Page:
If you're a fan of the Command & Conquer series, three small words are bound to get you excited: Kane is back. Indeed, so are a good number of beloved series hallmarks, like a huge amount of full-motion video and intense strategic combat. But Tiberium Wars is a lot more than just lip service to franchise enthusiasts, and you don't need the rose-hued glasses of nostalgia to appreciate its polish and intensity. It's simply a superb game that's fun and exciting to play both online and off.
Bald is beautiful.
No matter which of the two main campaigns you start off with, you're rewarded with a whole lot of live-action video in between missions, featuring familiar actors getting hammy in near-future command centers. There's never been anything subtle about C&C's full-motion video, and, true to form, the campaigns are loaded with wonderfully overblown sequences filled with intrigue and suspense. Yes, Joe Kucan has returned as Nod figurehead Kane, and he's as irresistibly creepy as ever. He and other familiar actors serve up a heap of extravagant solemnity against a backdrop of flashing lights and important-looking video screens.
If you think it sounds over the top, you'd be right--but it's cheesy in the good way, and it won't take you long to get involved in the story and the characters that drive it. The narrative is structured well, with the Global Defense Initiative and Brotherhood of Nod campaigns telling the same story from opposing viewpoints. There's also a new player in the mix: the alien Scrin race. At this stage in the series, the mineral tiberium has propagated over most of the Earth, but it's more than just an environmental plight--it's a key to future technology. It'll take you a couple dozen hours to get through the campaigns, and just when you think you've finished, there are a few surprise missions in store, and they are well worth the time it takes to unlock them. There are also plenty of reasons to return to the campaign once you're done, since the game rewards you with medals based on your performance and tracks a good number of statistics for you to chew on.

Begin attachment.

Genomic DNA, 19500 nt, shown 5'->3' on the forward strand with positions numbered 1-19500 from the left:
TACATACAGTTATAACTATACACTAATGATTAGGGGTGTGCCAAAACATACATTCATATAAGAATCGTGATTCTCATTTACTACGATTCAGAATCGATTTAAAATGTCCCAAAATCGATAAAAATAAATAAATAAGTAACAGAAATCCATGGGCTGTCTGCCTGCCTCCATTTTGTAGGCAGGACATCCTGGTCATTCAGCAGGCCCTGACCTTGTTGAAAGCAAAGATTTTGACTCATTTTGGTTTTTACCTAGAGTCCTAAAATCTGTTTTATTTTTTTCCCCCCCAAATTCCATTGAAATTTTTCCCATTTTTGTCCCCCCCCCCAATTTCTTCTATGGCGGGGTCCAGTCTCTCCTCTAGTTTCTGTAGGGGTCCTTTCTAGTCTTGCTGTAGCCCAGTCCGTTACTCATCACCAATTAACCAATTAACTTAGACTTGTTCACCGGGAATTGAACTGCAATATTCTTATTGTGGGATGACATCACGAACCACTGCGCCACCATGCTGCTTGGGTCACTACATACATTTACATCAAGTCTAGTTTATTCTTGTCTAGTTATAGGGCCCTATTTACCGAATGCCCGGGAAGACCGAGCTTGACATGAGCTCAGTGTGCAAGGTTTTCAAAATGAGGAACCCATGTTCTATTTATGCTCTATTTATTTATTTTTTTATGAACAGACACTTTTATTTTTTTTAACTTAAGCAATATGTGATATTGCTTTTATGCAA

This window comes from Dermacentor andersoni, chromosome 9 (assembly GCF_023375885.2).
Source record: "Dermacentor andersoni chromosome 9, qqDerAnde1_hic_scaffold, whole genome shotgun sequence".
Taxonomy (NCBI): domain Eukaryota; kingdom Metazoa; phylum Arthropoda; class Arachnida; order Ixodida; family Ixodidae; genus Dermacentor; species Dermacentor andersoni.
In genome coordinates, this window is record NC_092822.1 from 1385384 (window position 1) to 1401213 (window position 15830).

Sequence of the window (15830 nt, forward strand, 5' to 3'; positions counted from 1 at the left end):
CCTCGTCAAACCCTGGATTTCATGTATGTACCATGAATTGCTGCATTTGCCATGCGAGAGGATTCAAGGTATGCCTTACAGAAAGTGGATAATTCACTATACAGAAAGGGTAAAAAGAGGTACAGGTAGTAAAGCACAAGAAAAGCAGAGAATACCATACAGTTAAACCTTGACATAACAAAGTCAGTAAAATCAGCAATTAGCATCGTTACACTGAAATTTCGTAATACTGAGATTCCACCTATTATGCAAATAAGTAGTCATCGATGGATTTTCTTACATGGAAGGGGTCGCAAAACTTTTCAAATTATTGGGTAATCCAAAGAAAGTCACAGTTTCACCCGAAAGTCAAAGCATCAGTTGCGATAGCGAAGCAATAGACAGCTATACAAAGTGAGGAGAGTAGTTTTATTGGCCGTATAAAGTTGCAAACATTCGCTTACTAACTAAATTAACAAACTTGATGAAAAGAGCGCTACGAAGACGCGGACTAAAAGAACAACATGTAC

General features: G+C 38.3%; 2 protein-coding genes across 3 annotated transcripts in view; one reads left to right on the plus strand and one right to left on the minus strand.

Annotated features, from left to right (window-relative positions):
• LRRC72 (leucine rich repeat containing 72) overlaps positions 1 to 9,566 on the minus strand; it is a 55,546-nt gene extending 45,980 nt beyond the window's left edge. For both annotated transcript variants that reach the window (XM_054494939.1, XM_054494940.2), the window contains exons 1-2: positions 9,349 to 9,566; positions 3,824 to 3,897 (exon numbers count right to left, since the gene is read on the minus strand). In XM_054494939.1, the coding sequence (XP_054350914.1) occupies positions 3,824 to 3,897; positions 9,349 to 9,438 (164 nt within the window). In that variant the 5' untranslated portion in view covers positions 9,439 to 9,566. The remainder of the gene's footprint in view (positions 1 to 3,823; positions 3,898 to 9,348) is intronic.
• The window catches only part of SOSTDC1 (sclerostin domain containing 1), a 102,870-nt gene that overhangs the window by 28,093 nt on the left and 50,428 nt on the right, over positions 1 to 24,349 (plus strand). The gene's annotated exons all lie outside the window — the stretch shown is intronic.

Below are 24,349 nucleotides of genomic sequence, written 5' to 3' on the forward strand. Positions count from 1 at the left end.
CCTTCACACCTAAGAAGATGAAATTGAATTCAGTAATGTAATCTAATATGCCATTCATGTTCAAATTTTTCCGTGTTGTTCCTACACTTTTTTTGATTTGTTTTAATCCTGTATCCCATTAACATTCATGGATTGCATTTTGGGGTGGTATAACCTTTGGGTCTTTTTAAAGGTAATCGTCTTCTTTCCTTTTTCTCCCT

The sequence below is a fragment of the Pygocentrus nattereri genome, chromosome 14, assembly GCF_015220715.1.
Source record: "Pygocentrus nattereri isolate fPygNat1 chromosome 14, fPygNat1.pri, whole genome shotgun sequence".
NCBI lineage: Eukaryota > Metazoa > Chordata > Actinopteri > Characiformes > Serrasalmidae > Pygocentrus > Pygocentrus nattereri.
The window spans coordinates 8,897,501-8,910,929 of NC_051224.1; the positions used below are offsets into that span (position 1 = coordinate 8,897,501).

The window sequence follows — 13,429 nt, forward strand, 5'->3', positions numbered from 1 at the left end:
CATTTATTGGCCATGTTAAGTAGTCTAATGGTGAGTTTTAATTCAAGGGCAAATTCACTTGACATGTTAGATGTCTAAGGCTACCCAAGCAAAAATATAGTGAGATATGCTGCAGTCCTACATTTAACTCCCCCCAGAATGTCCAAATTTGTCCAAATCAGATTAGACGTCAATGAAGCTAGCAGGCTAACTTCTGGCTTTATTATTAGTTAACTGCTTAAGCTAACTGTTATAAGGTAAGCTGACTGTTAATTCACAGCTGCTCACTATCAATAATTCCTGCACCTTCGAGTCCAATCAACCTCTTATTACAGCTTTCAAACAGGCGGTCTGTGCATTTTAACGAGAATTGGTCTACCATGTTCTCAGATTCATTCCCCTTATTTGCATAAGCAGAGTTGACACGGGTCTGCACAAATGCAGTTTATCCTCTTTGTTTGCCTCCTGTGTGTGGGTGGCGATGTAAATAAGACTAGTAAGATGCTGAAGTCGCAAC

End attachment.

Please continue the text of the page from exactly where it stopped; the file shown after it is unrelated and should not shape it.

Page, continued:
The missions themselves are incredibly varied and involve a lot more than destroying an enemy base or defending a particular structure. You'll have to do these things, of course, but you have both primary and secondary objectives to complete, which include using engineers to capture certain buildings, amassing beam cannons to take out defenses, or teaming up with your sworn enemy to defend against alien attack. You'll be doing it all in a variety of real-world theaters, such as Washington, DC, downtown Sydney, and the eerily dry Amazon basin. The near-future take on familiar locales makes the intense battles feel even more thrilling, because the settings are recognizable and meaningful.
These Firehawks are delivering more than pizza to Nod's door.
That's not to say the combat isn't gripping on its own. If you're usually content to turtle up in real-time strategy games, you're in for a surprise: Battles are intense and focused, and they give you little time to prepare. Like any RTS, you still need to build up resources, but it's a quick process of plopping down a bunch of tiberium refineries and power generators and finding the action, because if you don't, the action will quickly find you. Once you get past the first two acts of each campaign, you'll discover that Tiberium Wars' artificial intelligence is aggressive and resourceful, and it will take advantage of your strategic flaws. Don't expect to put your trust in one or two favored units, because even the most powerful units have noticeable weaknesses.
It's a rusher's paradise, but you shouldn't take it to mean that technological advancement and thoughtful strategy don't have their places. You won't need to deal with long, complex tech trees, and it makes Tiberium Wars feel somewhat limited in this aspect next to advancement-focused strategy games like Supreme Commander. However, you do have multiple powers and upgrades to earn by building various structures. The powers run the gamut from GDI's powerful ion strike to Nod's vapor bomb, and they fit each faction perfectly. As you use units they level up, making them more effective in battle, and in some cases you improve units by more unconventional means. For example, you can use a Nod warmech to destroy your own flame tank, and the mech will then spew fire in addition to its own native attack.
How differently each faction plays is impressive, especially with the new Scrin faction added to the mix. GDI units tend to be straightforward and powerful, and a huge force of mammoth tanks and juggernauts is a challenge to counter. Nod relies on sneakiness and smart use of unique abilities, and a small force of stealth tanks and viper bombers can cripple an enemy's economy. But playing as the Scrin is Tiberium Wars' greatest delight and challenge, since the alien faction is so different from the others. Your first encounters with the Scrin in the campaign are breathtaking, since even low-level units like buzzers look interesting and intimidating. In fact, the most threatening sight within the game is a fleet of Scrin assault carriers and their accompanying fighters. Yet while the Scrin have some potent units and other advantages, such as the ability to collect endless tiberium without building silos, they require a lot of micromanagement and intimate knowledge of each unit and structure.